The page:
Galleries, boutiques, and a dog beach enliven this quaint former artist’s colony.
Carmel-by-the-Sea can seem merely quaint at first glance, with its storybook cottages and meandering tree-lined streets. Give it a little time, and this former artist’s colony on the Central Coast of Monterey, California reveals richer charms. There’s a colorful history behind those whimsical houses, for example. One was designed by architect Hugh Comstock in the 1920s to store his wife’s rag doll collection. Another began life as a loom shop and later served as the ticket booth for the town’s playhouse. (It’s now a candy shop.) Stroll the beach or the trails at Point Lobos, just to the south, and you’ll see why the region continues to inspire so many artists and photographers. View their work in the town’s many galleries, but leave yourself plenty of time to explore the many interesting things to do in Carmel.
TO DO Carmel’s elegant boutique shops along Ocean Avenue offer everything from haute couture to $1,000 fountain pens. But before you plunge in with your credit card, take the historic walking tour. Maps are available at the Visitor Center. For a good overview of the work of local artists, check out Carmel Art Association, the nation’s second oldest artist cooperative. carmelart.org. Ocean Avenue drops steeply down to Carmel Beach, a long crescent of white sand where people and off-leash dogs frolic. Nearby Point Lobos State Natural Reserve offers some of the most stunning views of wind-sculpted Monterey cypresses anywhere along California’s dramatic coast. pointlobos.org. A fascinating mix of multimillion-dollar homes, from ornate cottages to a modernist glass box, line Carmel’s Scenic Drive. The Walker Residence, designed by Frank Lloyd Wright, perches on the rocks at Carmel Point. To the south stands Tor House, built out of local stone by the poet Robinson Jeffers. Guided tours of Tor House on Fridays and Saturdays, torhouse.org.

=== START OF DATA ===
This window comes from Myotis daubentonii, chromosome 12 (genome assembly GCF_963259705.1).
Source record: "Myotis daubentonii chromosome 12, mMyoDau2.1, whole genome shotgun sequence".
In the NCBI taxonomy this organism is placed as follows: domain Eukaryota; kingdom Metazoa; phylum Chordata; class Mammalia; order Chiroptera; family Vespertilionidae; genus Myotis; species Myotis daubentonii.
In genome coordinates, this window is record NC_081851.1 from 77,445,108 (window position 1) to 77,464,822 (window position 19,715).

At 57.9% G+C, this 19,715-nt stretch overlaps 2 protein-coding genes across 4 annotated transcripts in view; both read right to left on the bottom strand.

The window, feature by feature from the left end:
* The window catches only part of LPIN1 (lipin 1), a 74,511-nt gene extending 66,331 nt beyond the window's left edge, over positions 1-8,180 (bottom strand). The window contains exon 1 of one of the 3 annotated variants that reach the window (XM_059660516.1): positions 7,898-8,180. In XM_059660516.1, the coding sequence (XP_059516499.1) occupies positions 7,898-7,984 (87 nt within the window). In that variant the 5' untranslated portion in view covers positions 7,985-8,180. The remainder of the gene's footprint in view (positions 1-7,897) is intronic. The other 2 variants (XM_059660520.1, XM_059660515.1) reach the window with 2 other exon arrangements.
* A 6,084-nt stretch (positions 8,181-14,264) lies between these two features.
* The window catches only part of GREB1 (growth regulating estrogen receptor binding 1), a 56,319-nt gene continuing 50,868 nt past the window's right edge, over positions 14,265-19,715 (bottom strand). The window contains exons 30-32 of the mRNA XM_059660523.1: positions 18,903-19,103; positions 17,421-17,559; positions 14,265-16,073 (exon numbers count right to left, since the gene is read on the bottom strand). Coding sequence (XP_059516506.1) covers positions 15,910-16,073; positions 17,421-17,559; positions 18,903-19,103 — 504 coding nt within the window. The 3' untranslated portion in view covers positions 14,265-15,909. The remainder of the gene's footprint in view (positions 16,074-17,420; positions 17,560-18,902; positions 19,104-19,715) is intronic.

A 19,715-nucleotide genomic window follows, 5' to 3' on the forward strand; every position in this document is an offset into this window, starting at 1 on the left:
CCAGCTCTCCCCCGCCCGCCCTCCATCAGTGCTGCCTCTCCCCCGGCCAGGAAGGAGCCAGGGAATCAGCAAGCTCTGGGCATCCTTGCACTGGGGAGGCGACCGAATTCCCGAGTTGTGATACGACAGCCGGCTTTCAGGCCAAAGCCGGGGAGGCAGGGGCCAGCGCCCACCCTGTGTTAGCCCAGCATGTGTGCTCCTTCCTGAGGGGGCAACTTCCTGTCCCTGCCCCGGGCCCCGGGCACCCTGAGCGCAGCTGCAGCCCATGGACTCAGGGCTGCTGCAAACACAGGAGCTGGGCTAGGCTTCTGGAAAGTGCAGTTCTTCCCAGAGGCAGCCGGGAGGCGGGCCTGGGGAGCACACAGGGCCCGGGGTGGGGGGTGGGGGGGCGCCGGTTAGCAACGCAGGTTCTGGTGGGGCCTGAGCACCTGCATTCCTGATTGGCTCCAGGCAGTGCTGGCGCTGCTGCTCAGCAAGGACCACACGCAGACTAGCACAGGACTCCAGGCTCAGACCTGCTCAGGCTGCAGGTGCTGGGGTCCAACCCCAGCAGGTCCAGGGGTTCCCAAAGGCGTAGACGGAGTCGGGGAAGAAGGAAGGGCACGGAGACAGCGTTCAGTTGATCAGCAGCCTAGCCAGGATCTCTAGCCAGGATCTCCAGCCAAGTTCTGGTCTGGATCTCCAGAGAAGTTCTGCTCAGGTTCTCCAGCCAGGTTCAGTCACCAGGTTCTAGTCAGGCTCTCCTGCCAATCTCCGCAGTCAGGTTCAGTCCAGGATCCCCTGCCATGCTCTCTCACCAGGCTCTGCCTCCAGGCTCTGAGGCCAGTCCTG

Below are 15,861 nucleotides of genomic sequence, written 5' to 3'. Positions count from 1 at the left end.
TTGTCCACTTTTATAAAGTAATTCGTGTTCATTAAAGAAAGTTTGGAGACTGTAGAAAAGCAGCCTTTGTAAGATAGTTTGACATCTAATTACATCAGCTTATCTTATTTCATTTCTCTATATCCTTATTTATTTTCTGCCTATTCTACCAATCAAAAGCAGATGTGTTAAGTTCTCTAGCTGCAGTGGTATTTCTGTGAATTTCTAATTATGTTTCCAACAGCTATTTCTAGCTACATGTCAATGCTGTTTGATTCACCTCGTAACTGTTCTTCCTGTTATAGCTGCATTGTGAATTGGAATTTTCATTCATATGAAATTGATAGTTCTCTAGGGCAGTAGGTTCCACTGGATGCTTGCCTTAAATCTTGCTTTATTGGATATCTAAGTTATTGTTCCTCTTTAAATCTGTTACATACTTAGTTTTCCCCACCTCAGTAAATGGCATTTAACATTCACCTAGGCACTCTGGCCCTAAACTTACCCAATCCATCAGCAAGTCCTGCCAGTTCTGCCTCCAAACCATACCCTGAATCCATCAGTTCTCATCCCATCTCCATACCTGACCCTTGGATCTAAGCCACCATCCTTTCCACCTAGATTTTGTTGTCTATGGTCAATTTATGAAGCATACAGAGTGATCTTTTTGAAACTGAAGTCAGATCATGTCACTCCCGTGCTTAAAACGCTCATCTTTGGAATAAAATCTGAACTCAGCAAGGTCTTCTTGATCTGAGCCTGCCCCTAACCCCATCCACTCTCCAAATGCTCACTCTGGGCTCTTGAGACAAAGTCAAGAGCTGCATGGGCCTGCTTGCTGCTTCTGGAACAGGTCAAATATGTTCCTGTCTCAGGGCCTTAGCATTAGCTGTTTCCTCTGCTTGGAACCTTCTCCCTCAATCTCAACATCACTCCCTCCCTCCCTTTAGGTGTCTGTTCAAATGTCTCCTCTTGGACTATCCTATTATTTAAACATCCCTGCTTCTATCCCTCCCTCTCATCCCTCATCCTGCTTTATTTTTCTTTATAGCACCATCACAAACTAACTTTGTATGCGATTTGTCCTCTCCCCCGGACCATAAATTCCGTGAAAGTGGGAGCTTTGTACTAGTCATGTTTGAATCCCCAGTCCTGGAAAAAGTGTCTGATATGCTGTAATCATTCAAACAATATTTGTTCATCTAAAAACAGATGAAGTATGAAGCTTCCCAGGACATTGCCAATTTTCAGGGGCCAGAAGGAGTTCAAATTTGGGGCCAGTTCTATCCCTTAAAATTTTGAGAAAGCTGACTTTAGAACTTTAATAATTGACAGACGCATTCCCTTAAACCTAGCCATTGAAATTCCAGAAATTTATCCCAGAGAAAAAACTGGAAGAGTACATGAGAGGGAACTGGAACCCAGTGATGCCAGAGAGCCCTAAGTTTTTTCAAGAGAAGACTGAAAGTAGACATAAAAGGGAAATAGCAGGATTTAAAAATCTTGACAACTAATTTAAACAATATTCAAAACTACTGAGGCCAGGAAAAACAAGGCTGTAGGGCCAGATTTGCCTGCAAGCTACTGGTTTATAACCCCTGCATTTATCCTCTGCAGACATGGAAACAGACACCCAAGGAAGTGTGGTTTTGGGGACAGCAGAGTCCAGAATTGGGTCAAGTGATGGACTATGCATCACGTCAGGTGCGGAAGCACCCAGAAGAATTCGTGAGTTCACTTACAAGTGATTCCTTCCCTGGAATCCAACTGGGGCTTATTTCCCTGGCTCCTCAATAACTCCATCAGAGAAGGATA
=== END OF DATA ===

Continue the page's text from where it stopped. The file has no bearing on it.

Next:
SLEEPS Dogs have it made in canine-friendly Carmel. Many shops and inns welcome them with water bowls at the door. No place is friendlier than the Cypress Inn, co-owned by Doris Day. Dog owners include their pet’s name in their registries. An appropriate-size dog bed and treats await when they arrive. cypress-inn.com. The charming Tudor-style 48-unit Normandy Inn offers a heated pool amid brilliant flower garden, right in the heart of Carmel’s shopping district. normandyinncarmel.com. Almost all of the 18 rooms at the Carmel Fireplace Inn have fireplaces, a welcome feature on cool coastal nights. fireplaceinncarmel.com. The 35 rooms at Svendsgaard’s Inn, some with whirlpool baths, are arranged around lovely gardens and a swimming pool. svendsgaardsinncarmel.com.
EATS Regulars keep coming back to the Flying Fish Grill for the won ton chips and ginger salsa, followed by Asian-inspired seafood dishes such as halibut with fermented Chinese black beans. restauranteur.com/flyingfishgrill. There’s always a crowd for brunch at Village Corner, where favorites include Mediterranean omelets, fluffy buttermilk pancakes, and yogurt parfaits with granola and fresh berries. villagercornerbistro.com/villagecorner. Despite its name, The Forge is just a few blocks off Ocean Avenue (Carmel’s main street), with ample patio seating for warm summer evenings and a wide-ranging menu that includes creamy seafood chowder and filet mignon in green peppercorn sauce. forgeintheforest.com. Casanova features a vast wine list and lovingly-prepared Italian and French dishes. casanovarestaurant.com.
Check out the rest of our Monterey Peninsula package: Carmel Valley: award-winning wineries and sunny weather Monterey: the Monterey Bay Aquarium and more Pacific Grove: Victorian homes and a lively main street Pebble Beach: golf courses, fine dining, and 17-Mile Drive Seaside and Sand City: sweet beaches and a happening art scene
This article was first published in February 2011 and updated in February 2019. Some facts may have aged gracelessly. Please call head to verify information.